Why Eliud Kipchoge wants Usain Bolt to visit Kenya
- “Bolt is the fastest and I will be glad to host him in Nairobi to witness over 2.5 million wildebeest migration.”
- While Bolt holds the 100m and 200m world records of 9.58 and 19.19 seconds, Kipchoge holds the world marathon record of 2:01.39.
World Marathon record holder Eliud Kipchoge has invited the fastest man on earth, Jamaican Usain Bolt to visit Kenya and witness the wildebeest migration, one of the wonders of the world.
“It’s good to invite my good friend Bolt to come and visit to see what is currently happening in Kenya now, “ Kipchoge said on Sunday during his tour of the Masai Mara Game Reserve.
“He is an all round guy, charming, a great sports ambassador to the world.”
Kipchoge said Bolt, who visited Kenya 11 years ago, is welcomed to come and find out how the baby cheetah he adopted in 2009 is doing.
“We have the big five- Lions, Leopards, Rhinos, elephants and buffaloes, which are some of the fastest animals in the world then we have the cheetah that is the fastest animal,” said Kipchoge.
“Bolt is the fastest and I will be glad to host him in Nairobi to witness over 2.5 million wildebeest migration.”
While Bolt holds the 100m and 200m world records of 9.58 and 19.19 seconds, Kipchoge holds the world marathon record of 2:01.39.
Kipchoge, who has been named Kenya tourism ambassador, on Sunday ran with Kenya's game rangers and Masai Morans at the Masai Mara Game Reserve, Narok County.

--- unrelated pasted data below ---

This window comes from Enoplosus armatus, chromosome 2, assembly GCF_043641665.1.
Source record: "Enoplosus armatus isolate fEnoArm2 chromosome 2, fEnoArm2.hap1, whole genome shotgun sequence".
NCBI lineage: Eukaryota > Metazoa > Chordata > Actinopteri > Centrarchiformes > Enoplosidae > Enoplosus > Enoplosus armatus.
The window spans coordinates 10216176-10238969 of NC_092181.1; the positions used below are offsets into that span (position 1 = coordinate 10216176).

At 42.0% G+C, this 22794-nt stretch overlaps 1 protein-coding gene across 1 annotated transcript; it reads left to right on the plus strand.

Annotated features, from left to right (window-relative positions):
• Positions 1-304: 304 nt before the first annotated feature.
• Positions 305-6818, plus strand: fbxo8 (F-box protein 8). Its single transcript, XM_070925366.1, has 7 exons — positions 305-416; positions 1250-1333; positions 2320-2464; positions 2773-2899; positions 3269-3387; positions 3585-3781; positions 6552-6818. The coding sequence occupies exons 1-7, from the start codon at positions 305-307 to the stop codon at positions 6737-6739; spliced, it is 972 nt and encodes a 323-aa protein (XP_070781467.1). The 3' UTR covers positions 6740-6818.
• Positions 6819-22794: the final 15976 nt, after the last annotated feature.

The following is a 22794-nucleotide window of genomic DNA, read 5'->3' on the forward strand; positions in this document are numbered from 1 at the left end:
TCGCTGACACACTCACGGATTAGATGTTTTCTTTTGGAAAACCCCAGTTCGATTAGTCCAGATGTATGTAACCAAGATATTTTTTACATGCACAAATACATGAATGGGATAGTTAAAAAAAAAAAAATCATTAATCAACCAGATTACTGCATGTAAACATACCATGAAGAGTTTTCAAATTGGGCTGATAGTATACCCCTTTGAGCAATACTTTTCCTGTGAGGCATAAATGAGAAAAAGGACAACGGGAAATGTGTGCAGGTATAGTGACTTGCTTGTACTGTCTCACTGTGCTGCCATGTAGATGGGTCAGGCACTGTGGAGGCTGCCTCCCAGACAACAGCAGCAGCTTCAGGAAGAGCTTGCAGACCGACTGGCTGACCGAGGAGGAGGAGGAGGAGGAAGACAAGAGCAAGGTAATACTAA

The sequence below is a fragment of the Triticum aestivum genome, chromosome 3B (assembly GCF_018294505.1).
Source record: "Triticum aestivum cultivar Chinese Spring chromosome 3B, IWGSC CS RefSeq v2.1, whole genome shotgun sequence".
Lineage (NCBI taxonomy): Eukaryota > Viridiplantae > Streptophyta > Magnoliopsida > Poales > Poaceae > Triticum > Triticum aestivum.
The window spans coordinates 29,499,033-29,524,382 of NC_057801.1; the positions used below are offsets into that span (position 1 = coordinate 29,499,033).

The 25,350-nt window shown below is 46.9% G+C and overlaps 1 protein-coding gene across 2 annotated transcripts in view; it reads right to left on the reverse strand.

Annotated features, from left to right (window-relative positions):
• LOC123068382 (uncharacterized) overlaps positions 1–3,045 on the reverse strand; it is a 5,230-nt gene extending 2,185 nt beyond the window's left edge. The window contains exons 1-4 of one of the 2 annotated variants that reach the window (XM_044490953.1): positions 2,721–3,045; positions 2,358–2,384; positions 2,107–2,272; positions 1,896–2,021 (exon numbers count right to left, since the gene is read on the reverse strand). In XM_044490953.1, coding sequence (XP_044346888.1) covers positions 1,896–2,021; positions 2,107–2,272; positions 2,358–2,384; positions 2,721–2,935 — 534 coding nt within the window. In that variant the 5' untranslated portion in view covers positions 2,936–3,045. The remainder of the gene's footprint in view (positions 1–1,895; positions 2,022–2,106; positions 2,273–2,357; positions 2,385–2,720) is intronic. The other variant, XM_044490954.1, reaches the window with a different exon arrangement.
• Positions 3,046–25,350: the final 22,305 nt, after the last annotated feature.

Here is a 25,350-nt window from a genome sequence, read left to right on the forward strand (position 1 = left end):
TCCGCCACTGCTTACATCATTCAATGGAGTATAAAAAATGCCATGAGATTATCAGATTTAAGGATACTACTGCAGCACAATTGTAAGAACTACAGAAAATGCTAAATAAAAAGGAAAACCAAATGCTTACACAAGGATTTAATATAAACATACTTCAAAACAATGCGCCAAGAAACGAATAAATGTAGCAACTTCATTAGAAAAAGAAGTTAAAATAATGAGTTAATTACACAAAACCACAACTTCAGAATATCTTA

Kipchoge, who raced over 10km in the wild said he used the race to pay tribute to the game rangers for their efforts in safeguarding the wildlife besides their conservation efforts.
The world Marathon record holder also commended the Morans and their Masai community for being on the forefront not only to preserve their culture that has been a major world attraction, but also the wildlife and environment.
Kipchoge, who has a passion for environment conservation and wildlife said, “I should have been in Japan to defend my Olympic title and I was ready for it, but Covid-19 happened.”
“It was a good run that I also wanted to use to bring hope to 47 million Kenyans. I want to tell them that we can’t go down completely and that we can still rise and go up together as a country through running,” said Kipchoge, who will be defending his London Marathon.